Introduction to Mechanical Engineering Chapter 1 - Tech Projects/Documentations

Introduction to Mechanical Engineering Chapter 1

What is Mechanical Engineering?

Author: Eze-Odikwa Tochukwu Jed

Note: All articles posted here are accurate, up-to-date and drafted from real university curriculums. Proper references will be added at the bottom of this article upon its completion. Do so kindly to reference/attribute us when copying our articles thanks.

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College Reg Number: MOUAU/CME/14/18475

Definition of Mechanical Engineering

Although every engineering faculty member in every engineering department will claim that his/her field is the broadest engineering discipline, in the case of Mechanical Engineering that’s actually true (I claim) because the core material permeates all engineering systems (fluid mechanics, solid mechanics, heat transfer, control systems, etc.)

Mechanical engineering is one of the oldest engineering fields (though perhaps Civil Engineering is even older) but in the past 20 years has undergone a rather remarkable transformation as a result of a number of new technological developments including:

  • Computer Aided Design (CAD): The average non-technical person probably thinks that mechanical engineers sit in front of a drafting table drawing blueprints for devices having nuts, bolts, shafts, gears, bearings, levers, etc. While that image was somewhat true 100 years ago, today the drafting board has long since been replaced by CAD software, which enables a part to be constructed and tested virtually before any physical object is manufactured.
  • Simulation: CAD allows not only sizing and checking for fit and interferences, but the resulting virtual parts are tested structurally, thermally, electrically, aerodynamically, etc. and modified as necessary before committing to manufacturing.
  • Sensor and actuators: Nowadays even common consumer products such as automobiles have dozens of sensors to measure temperatures, pressures, flow rates, linear and rotational speeds, etc. These sensors are used not only to monitor the health and performance of the device, but also as inputs to a microcontroller. The microcontroller in turn commands actuators that adjust flow rates (e.g. of fuel into an engine), timings (e.g. of spark ignition), positions (e.g. of valves), etc.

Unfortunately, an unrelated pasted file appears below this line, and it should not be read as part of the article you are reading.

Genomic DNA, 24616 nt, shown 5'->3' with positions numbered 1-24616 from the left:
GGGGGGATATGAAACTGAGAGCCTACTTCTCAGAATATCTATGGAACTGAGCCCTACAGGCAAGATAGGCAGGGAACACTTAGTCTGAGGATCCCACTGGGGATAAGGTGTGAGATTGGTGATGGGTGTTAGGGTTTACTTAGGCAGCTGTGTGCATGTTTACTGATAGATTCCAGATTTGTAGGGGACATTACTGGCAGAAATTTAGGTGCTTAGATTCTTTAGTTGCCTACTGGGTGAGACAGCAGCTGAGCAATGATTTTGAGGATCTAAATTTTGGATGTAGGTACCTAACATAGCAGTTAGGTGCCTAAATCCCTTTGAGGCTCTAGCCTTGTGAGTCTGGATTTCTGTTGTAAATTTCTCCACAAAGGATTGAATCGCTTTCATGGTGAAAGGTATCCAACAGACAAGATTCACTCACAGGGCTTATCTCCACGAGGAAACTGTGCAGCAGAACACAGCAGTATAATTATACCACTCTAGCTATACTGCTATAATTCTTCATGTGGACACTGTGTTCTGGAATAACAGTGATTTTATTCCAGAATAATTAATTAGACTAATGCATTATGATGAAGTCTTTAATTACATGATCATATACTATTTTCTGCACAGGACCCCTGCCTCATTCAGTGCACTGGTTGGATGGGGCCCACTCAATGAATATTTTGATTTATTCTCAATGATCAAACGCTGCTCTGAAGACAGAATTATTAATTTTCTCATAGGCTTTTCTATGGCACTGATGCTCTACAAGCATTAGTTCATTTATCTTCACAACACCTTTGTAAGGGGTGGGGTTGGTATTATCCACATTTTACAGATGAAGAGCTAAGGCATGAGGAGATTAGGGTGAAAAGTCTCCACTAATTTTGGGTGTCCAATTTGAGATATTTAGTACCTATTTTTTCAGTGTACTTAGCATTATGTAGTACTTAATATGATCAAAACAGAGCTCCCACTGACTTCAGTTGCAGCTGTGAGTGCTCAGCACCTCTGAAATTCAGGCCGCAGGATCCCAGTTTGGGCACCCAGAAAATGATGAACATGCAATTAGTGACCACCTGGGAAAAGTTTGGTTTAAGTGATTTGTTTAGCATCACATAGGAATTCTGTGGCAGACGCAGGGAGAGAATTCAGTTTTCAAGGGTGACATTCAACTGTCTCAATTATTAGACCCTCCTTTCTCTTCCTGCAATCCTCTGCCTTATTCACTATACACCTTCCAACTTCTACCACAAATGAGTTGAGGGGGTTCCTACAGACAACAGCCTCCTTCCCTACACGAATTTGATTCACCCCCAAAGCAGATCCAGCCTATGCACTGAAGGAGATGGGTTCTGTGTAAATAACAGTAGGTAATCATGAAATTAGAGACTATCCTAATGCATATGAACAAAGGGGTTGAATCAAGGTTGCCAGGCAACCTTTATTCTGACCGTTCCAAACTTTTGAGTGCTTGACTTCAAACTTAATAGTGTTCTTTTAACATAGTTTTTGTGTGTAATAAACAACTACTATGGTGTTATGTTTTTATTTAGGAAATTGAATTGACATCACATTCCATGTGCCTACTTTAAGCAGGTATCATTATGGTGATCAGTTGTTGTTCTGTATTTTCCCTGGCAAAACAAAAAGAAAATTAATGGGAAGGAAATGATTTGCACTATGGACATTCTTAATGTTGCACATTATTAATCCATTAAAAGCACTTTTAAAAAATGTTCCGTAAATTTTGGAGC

• 3D printing: Traditional “subtractive manufacturing” consisted of starting with a block or casting of material and removing material by drilling, milling, grinding, etc. The shapes that can be created in this way are limited compared to modern “additive manufacturing” or “3D printing” in which a structure is built in layers. Just as CAD + simulation has led to a new way of designing systems, 3D printing has led to a new way of creating prototypes and in limited cases, full-scale production.
  • Collaboration with other fields: Historically, a nuts-and-bolts device such as an automobile was designed almost exclusively by mechanical engineers. Modern vehicles have vast electrical and electronic systems, safety systems (e.g. air bags, seat restraints), specialized batteries (in the case of hybrids or electric vehicles), etc., which require design contributions from electrical, biomechanical and chemical engineers, respectively. It is essential that a modern mechanical engineer be able to understand and accommodate the requirements imposed on the system by non-mechanical considerations.

These radical changes in what mechanical engineers do compared to a relatively short time ago makes the field both challenging and exciting.

Mechanical Engineering curriculum

In almost any accredited Mechanical Engineering program, the following courses are required:

  • Basic sciences – math, chemistry, physics
  • Breadth or distribution (called “General Education” at USC)
  • Computer graphics and computer aided design (CAD)
  • Experimental engineering & instrumentation
  • Mechanical design – nuts, bolts, gears, welds
  • Computational methods – converting continuous mathematical equations into discrete equations solved by a computer
  • Core “engineering science”
  • Dynamics – essentially F = ma applied to many types of systems
  • Strength and properties of materials
  • Fluid mechanics
  • Thermodynamics
  • Heat transfer
  • Control systems
  • Senior “capstone” design project

Additionally you may participate in non-credit “enrichment” activities such as undergraduate research, undergraduate student paper competitions in ASME (American Society of Mechanical Engineers, the primary professional society for mechanical engineers), the Formula SAE racecar project, etc.